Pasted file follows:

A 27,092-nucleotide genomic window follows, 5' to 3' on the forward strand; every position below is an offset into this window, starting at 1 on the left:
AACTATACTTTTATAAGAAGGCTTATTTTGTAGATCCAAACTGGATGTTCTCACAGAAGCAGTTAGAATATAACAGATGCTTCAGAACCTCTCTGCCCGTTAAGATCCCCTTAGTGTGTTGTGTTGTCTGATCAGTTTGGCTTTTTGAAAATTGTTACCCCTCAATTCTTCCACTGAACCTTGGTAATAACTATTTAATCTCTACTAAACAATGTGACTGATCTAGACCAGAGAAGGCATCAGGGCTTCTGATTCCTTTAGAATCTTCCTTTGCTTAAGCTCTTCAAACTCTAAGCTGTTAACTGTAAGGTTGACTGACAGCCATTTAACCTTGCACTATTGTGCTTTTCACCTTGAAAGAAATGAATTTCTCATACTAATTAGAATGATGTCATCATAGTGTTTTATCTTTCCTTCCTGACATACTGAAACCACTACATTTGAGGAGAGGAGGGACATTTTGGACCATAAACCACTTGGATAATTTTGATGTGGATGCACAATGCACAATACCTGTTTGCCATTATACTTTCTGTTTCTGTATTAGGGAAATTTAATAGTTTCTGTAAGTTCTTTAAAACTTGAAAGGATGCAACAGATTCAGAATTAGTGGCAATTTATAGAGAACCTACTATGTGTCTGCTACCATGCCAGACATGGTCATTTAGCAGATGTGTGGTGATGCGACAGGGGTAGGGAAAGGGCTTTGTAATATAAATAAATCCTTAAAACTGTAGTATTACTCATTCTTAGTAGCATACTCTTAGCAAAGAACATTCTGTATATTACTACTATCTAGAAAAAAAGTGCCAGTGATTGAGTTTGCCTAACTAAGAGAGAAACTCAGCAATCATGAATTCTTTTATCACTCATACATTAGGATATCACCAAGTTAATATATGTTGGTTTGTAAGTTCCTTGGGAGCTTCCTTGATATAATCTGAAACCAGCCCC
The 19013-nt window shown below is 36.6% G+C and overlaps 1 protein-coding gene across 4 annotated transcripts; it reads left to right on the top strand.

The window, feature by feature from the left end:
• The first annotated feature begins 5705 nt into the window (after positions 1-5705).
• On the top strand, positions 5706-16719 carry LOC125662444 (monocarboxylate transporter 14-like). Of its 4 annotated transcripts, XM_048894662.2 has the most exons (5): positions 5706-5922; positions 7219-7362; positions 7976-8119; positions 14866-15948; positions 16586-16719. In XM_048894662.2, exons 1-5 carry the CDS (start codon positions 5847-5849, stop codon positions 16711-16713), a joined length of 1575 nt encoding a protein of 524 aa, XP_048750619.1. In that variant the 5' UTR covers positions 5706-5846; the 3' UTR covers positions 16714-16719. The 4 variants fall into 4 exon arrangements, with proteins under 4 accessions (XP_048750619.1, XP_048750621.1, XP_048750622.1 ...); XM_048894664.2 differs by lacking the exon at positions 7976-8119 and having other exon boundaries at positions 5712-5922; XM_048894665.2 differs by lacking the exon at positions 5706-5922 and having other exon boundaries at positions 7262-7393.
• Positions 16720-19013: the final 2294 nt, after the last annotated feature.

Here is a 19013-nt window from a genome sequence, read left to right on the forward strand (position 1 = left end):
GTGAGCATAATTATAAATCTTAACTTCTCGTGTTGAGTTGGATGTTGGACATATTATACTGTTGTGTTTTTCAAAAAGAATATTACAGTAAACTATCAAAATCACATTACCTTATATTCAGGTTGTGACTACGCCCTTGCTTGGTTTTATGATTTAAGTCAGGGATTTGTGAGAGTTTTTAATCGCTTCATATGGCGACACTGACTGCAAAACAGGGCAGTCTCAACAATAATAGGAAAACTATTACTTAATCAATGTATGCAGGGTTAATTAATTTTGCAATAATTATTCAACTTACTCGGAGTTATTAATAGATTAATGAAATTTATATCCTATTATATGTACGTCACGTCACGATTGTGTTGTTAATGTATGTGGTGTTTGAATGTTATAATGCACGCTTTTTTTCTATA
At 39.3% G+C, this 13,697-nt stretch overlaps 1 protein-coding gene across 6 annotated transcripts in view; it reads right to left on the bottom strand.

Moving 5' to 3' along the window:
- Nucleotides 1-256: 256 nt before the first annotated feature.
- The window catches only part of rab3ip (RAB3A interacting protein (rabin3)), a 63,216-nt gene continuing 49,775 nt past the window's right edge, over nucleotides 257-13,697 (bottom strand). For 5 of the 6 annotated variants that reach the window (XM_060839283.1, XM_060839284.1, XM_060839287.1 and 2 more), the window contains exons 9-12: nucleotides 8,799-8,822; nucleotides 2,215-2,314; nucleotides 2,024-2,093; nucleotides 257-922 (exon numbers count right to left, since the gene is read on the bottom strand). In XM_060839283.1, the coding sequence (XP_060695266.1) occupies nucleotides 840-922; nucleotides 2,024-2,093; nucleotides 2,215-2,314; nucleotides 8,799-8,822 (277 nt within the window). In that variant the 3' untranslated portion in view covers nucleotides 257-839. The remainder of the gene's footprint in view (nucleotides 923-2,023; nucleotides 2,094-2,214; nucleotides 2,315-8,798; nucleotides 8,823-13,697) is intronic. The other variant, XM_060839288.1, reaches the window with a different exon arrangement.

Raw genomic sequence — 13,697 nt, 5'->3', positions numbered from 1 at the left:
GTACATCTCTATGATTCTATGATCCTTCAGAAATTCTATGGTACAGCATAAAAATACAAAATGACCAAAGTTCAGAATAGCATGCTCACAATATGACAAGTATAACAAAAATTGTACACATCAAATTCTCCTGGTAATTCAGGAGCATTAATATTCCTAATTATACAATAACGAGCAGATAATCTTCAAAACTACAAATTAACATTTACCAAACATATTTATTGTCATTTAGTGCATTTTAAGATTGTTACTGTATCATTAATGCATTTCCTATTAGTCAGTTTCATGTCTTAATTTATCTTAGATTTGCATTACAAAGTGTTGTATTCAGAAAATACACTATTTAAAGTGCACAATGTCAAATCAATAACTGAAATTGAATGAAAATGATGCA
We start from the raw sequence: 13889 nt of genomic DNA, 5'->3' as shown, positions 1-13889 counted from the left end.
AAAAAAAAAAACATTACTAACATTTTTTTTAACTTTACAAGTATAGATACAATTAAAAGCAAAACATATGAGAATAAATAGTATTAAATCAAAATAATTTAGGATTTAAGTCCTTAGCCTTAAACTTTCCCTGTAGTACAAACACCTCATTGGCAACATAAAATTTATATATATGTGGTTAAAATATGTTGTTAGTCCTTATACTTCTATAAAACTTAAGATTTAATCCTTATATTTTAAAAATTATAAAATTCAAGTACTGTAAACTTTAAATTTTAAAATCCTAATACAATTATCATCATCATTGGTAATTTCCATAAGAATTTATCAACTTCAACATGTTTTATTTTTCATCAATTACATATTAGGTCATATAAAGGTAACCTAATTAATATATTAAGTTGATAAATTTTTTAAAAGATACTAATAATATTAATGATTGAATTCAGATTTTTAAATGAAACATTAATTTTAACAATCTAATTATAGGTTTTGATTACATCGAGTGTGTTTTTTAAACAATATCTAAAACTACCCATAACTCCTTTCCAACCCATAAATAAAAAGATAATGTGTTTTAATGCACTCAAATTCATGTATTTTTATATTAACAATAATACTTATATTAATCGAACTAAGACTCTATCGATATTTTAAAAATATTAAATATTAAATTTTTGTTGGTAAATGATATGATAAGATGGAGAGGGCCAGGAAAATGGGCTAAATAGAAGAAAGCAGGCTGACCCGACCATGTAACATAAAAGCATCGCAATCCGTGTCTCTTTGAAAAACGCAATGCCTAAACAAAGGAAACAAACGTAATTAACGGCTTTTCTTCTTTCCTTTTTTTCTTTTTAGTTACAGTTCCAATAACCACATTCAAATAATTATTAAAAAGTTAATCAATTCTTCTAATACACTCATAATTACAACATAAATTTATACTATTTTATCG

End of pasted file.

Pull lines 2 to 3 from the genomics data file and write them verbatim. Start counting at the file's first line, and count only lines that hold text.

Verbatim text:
AACTATACTTTTATAAGAAGGCTTATTTTGTAGATCCAAACTGGATGTTCTCACAGAAGCAGTTAGAATATAACAGATGCTTCAGAACCTCTCTGCCCGTTAAGATCCCCTTAGTGTGTTGTGTTGTCTGATCAGTTTGGCTTTTTGAAAATTGTTACCCCTCAATTCTTCCACTGAACCTTGGTAATAACTATTTAATCTCTACTAAACAATGTGACTGATCTAGACCAGAGAAGGCATCAGGGCTTCTGATTCCTTTAGAATCTTCCTTTGCTTAAGCTCTTCAAACTCTAAGCTGTTAACTGTAAGGTTGACTGACAGCCATTTAACCTTGCACTATTGTGCTTTTCACCTTGAAAGAAATGAATTTCTCATACTAATTAGAATGATGTCATCATAGTGTTTTATCTTTCCTTCCTGACATACTGAAACCACTACATTTGAGGAGAGGAGGGACATTTTGGACCATAAACCACTTGGATAATTTTGATGTGGATGCACAATGCACAATACCTGTTTGCCATTATACTTTCTGTTTCTGTATTAGGGAAATTTAATAGTTTCTGTAAGTTCTTTAAAACTTGAAAGGATGCAACAGATTCAGAATTAGTGGCAATTTATAGAGAACCTACTATGTGTCTGCTACCATGCCAGACATGGTCATTTAGCAGATGTGTGGTGATGCGACAGGGGTAGGGAAAGGGCTTTGTAATATAAATAAATCCTTAAAACTGTAGTATTACTCATTCTTAGTAGCATACTCTTAGCAAAGAACATTCTGTATATTACTACTATCTAGAAAAAAAGTGCCAGTGATTGAGTTTGCCTAACTAAGAGAGAAACTCAGCAATCATGAATTCTTTTATCACTCATACATTAGGATATCACCAAGTTAATATATGTTGGTTTGTAAGTTCCTTGGGAGCTTCCTTGATATAATCTGAAACCAGCCCC
The 19013-nt window shown below is 36.6% G+C and overlaps 1 protein-coding gene across 4 annotated transcripts; it reads left to right on the top strand.